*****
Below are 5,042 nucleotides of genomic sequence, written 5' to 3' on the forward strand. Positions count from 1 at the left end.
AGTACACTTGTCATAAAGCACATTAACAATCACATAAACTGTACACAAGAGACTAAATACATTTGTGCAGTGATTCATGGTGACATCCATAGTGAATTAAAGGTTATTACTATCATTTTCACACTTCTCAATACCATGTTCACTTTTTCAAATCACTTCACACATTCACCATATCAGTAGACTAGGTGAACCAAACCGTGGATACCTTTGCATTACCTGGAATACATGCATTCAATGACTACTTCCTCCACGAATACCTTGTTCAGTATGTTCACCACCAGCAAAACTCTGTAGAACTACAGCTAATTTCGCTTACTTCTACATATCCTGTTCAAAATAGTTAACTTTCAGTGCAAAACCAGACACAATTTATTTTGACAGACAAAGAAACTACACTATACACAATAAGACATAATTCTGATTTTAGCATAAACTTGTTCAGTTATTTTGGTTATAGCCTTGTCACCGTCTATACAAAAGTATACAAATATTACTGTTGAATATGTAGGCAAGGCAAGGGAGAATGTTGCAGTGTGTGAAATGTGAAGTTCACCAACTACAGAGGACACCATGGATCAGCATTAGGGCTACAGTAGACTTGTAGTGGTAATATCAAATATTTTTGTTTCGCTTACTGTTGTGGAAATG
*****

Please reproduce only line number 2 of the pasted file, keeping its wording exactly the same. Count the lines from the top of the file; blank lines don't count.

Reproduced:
AGTACACTTGTCATAAAGCACATTAACAATCACATAAACTGTACACAAGAGACTAAATACATTTGTGCAGTGATTCATGGTGACATCCATAGTGAATTAAAGGTTATTACTATCATTTTCACACTTCTCAATACCATGTTCACTTTTTCAAATCACTTCACACATTCACCATATCAGTAGACTAGGTGAACCAAACCGTGGATACCTTTGCATTACCTGGAATACATGCATTCAATGACTACTTCCTCCACGAATACCTTGTTCAGTATGTTCACCACCAGCAAAACTCTGTAGAACTACAGCTAATTTCGCTTACTTCTACATATCCTGTTCAAAATAGTTAACTTTCAGTGCAAAACCAGACACAATTTATTTTGACAGACAAAGAAACTACACTATACACAATAAGACATAATTCTGATTTTAGCATAAACTTGTTCAGTTATTTTGGTTATAGCCTTGTCACCGTCTATACAAAAGTATACAAATATTACTGTTGAATATGTAGGCAAGGCAAGGGAGAATGTTGCAGTGTGTGAAATGTGAAGTTCACCAACTACAGAGGACACCATGGATCAGCATTAGGGCTACAGTAGACTTGTAGTGGTAATATCAAATATTTTTGTTTCGCTTACTGTTGTGGAAATG